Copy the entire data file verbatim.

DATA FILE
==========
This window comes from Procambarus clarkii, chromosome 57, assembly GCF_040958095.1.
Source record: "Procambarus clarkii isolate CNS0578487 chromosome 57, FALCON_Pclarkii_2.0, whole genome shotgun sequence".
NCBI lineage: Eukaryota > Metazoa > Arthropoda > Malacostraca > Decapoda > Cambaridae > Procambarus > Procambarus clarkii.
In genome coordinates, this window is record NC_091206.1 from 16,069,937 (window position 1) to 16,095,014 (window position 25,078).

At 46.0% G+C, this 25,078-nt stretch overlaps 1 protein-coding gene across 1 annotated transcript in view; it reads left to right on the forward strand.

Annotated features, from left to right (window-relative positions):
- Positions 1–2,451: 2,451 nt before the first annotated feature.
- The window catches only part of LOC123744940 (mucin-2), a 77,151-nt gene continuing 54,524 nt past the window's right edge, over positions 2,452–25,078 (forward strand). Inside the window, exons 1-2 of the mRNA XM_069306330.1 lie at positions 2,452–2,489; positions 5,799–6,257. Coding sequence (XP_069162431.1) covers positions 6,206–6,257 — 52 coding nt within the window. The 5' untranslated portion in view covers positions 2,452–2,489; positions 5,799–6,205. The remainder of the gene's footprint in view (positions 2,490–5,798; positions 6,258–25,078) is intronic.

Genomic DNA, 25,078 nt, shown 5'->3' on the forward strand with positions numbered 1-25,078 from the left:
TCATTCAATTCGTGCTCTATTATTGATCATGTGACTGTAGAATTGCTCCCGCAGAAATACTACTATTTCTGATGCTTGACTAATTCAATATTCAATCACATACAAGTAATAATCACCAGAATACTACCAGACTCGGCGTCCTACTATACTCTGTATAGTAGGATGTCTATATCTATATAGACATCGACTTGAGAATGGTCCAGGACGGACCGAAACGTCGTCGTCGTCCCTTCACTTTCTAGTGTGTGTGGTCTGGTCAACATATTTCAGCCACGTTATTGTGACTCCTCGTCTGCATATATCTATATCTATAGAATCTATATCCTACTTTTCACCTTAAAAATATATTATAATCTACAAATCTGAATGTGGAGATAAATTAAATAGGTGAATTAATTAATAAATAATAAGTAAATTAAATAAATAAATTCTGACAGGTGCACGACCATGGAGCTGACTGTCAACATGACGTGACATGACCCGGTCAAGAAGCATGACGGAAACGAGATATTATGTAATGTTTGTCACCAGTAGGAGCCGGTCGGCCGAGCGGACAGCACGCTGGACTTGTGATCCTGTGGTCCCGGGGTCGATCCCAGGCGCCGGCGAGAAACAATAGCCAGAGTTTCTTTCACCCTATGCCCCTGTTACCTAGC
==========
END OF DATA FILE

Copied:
This window comes from Procambarus clarkii, chromosome 57, assembly GCF_040958095.1.
Source record: "Procambarus clarkii isolate CNS0578487 chromosome 57, FALCON_Pclarkii_2.0, whole genome shotgun sequence".
NCBI lineage: Eukaryota > Metazoa > Arthropoda > Malacostraca > Decapoda > Cambaridae > Procambarus > Procambarus clarkii.
In genome coordinates, this window is record NC_091206.1 from 16,069,937 (window position 1) to 16,095,014 (window position 25,078).

At 46.0% G+C, this 25,078-nt stretch overlaps 1 protein-coding gene across 1 annotated transcript in view; it reads left to right on the forward strand.

Annotated features, from left to right (window-relative positions):
- Positions 1–2,451: 2,451 nt before the first annotated feature.
- The window catches only part of LOC123744940 (mucin-2), a 77,151-nt gene continuing 54,524 nt past the window's right edge, over positions 2,452–25,078 (forward strand). Inside the window, exons 1-2 of the mRNA XM_069306330.1 lie at positions 2,452–2,489; positions 5,799–6,257. Coding sequence (XP_069162431.1) covers positions 6,206–6,257 — 52 coding nt within the window. The 5' untranslated portion in view covers positions 2,452–2,489; positions 5,799–6,205. The remainder of the gene's footprint in view (positions 2,490–5,798; positions 6,258–25,078) is intronic.

Genomic DNA, 25,078 nt, shown 5'->3' on the forward strand with positions numbered 1-25,078 from the left:
TCATTCAATTCGTGCTCTATTATTGATCATGTGACTGTAGAATTGCTCCCGCAGAAATACTACTATTTCTGATGCTTGACTAATTCAATATTCAATCACATACAAGTAATAATCACCAGAATACTACCAGACTCGGCGTCCTACTATACTCTGTATAGTAGGATGTCTATATCTATATAGACATCGACTTGAGAATGGTCCAGGACGGACCGAAACGTCGTCGTCGTCCCTTCACTTTCTAGTGTGTGTGGTCTGGTCAACATATTTCAGCCACGTTATTGTGACTCCTCGTCTGCATATATCTATATCTATAGAATCTATATCCTACTTTTCACCTTAAAAATATATTATAATCTACAAATCTGAATGTGGAGATAAATTAAATAGGTGAATTAATTAATAAATAATAAGTAAATTAAATAAATAAATTCTGACAGGTGCACGACCATGGAGCTGACTGTCAACATGACGTGACATGACCCGGTCAAGAAGCATGACGGAAACGAGATATTATGTAATGTTTGTCACCAGTAGGAGCCGGTCGGCCGAGCGGACAGCACGCTGGACTTGTGATCCTGTGGTCCCGGGGTCGATCCCAGGCGCCGGCGAGAAACAATAGCCAGAGTTTCTTTCACCCTATGCCCCTGTTACCTAGC